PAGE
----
“I was born in Brooklyn and lived there for four years. I remember the sidewalks, the brownstones, and being in a stroller. I remember the Italian sausage pizza and Italian ice and understanding the pleasure of food at an early age. When I was four, I wanted to be a pizza maker so my mom took me to Dominoes and they let me throw a pizza in the air. There are some things you don’t outgrow.
My dad’s father owned a bakery in Virginia and my mom’s family moved around. She went to high school in Mobile and was homecoming queen at Shaw. Our family lived in Charlottesville and Boston and moving was a fun adventure. I met my husband in college at Florida State and we moved to Libby, Montana. We lived on a river and bald eagles were all around. It was beautiful, but I yearned to move to the South. My uncle taught at the University of South Alabama (USA) and bought a house on Ft. Morgan in the late ’60s. That was our family reunion house. I was raised in the North, but Mobile and the beach were always home. I love the unhurried, kindness to strangers way of life in the South.
My husband and I moved to Mobile in 2008 to get my master’s in English at USA so I could teach at the college level. He finished law school and passed the bar, but couldn’t find a job during the hiring freeze after the market crash. We moved to Hartford, Alabama because it was a small town with a square and the one attorney in town was retiring. My husband built a thriving practice, but our heart was in Mobile. When a position opened, he took it so we could move back here.
I teach English and literature at USA, but I had four different majors in college. My parents are scientists and I was an athlete in high school. I wanted to be an athletic trainer or a marine biologist, but chemistry and I are not good together. Meanwhile, I made A’s in every literature class. I realized I have many interests, but language and food have always been who I am.
When I was 12, I wrapped shrimp in snow peas because I saw it in a Martha Stewart cookbook. My mom had a whole shelf of cookbooks in our kitchen and I sat on the kitchen floor for hours reading them. My dad discovered there could be a vaccine for HPV (human papillomavirus) and gave talks about it around the world. Our family went on those trips, but most of my memories are about food. After we went to Italy, I showed my travel journal to my fifth-grade teacher. She asked, ‘I know everything you ate in Italy, but what did you see?’ Travel is experiencing local cuisine and street food. You can’t experience the culture if you don’t eat their food.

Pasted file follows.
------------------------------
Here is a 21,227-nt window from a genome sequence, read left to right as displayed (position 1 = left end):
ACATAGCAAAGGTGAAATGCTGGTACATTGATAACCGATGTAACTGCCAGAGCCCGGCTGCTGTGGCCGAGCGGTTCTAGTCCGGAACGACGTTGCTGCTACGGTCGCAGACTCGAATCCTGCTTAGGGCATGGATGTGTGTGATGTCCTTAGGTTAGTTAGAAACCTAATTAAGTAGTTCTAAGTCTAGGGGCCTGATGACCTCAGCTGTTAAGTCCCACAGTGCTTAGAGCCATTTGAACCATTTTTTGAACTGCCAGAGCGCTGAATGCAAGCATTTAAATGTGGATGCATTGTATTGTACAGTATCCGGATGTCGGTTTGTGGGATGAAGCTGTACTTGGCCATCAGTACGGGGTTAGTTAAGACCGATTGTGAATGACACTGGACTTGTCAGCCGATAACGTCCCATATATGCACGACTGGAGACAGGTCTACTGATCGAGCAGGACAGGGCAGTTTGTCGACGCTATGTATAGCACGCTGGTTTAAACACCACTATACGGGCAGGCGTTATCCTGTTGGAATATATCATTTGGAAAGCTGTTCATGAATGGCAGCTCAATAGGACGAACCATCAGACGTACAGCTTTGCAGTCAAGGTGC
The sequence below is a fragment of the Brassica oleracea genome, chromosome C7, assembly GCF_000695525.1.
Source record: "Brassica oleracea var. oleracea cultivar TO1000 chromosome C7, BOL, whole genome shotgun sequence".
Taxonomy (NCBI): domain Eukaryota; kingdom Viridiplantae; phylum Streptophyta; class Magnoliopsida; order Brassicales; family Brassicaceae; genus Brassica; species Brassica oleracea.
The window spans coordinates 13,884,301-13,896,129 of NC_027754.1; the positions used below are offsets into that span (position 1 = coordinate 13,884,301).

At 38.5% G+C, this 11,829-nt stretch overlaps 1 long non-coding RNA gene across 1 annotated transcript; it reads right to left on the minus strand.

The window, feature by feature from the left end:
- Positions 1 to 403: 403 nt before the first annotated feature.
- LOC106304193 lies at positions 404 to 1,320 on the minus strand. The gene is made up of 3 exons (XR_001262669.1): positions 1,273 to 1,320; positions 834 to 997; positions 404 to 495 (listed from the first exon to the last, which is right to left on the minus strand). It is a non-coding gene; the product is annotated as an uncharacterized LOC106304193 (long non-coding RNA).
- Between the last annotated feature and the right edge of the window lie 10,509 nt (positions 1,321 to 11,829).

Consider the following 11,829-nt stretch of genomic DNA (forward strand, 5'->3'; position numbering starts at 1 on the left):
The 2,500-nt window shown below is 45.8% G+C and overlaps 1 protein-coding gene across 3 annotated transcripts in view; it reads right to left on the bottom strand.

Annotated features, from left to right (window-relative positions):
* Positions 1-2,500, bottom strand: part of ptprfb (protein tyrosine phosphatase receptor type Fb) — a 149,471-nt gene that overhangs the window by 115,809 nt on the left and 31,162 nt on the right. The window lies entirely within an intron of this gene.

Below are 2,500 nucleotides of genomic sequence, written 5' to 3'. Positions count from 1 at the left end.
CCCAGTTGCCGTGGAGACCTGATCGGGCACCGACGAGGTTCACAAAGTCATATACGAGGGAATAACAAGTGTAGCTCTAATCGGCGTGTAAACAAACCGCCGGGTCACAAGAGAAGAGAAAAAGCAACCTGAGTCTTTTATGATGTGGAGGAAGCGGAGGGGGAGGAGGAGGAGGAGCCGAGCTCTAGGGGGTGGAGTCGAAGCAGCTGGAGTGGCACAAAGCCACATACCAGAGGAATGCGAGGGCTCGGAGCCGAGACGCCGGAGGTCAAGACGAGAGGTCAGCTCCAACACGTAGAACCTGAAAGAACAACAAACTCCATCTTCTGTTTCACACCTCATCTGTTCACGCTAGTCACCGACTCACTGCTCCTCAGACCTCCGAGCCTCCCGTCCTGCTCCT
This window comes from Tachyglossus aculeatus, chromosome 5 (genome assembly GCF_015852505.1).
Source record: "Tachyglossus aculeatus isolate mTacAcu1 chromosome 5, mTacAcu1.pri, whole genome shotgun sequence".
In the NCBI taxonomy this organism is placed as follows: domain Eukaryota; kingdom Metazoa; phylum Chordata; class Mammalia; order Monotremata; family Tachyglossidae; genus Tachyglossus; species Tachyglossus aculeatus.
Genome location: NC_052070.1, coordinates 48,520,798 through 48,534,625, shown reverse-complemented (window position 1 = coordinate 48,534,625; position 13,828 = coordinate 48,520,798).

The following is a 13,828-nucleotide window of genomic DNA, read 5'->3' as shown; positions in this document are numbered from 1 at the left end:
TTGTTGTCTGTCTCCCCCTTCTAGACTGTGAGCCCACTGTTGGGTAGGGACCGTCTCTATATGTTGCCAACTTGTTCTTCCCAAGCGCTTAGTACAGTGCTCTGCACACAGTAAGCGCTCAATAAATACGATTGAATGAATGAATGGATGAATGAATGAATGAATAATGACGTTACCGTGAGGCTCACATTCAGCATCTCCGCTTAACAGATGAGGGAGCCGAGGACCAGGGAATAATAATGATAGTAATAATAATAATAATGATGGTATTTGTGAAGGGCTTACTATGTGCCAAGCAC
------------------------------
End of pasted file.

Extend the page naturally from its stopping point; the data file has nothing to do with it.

Food is my love language, my therapy, and what relaxes me. I spend about four hours a day cooking. Even grocery shopping is fun. You take disparate ingredients and make something different that brings pleasure to people. My grandmother was a wonderful cook and when she passed away, I baked her chocolate pie. I feel close to my family and honor them by cooking their recipes.
I started my first blog, Mixing in Mobile, as a place to put recipes where I could find them. My creativity was flowing after I the birth of my daughter, so I started the Lemon Baby blog to write about recipes and food. I named it after my daughter’s nickname and wanted to demystify ingredients and show cooking wasn’t that hard. My first post was how to grill octopus. I saw one in Whole Foods and brought it home. I had never cooked octopus, but Google said to boil it in water and wine with a cork because the cork makes it tender. Now my son’s favorite food is octopus.
Lemon Baby is a community of people who care about food as much as I do. I am an extrovert to the extreme and people and human connection energize me, especially around cooking. Before COVID, I went to the grocery store almost every day. Cooking also got me through the quarantine. I couldn’t hug my friends and neighbors or share a glass of wine, but we dropped food at each other’s doors. Leaving homemade pasta and pesto on the porch was my way of saying I love you and I am thinking about you. I drop off homemade soup for friends who have COVID.
I hope to publish my own cookbook one day, but I have to figure out the story and theme. I also write novels. I had an agent who got my first novel in front of editors but it went nowhere. I am writing another novel now. I am a character-driven writer and am always taking notes on my phone and getting ideas from conversations or things I see in real life.
Writing and cooking come from the heart. I love being a college instructor because education is paramount to an exceptional existence. I help students find what they are good at, what comes naturally, and who they are created to be. I want to be supportive of them like my parents were of me.”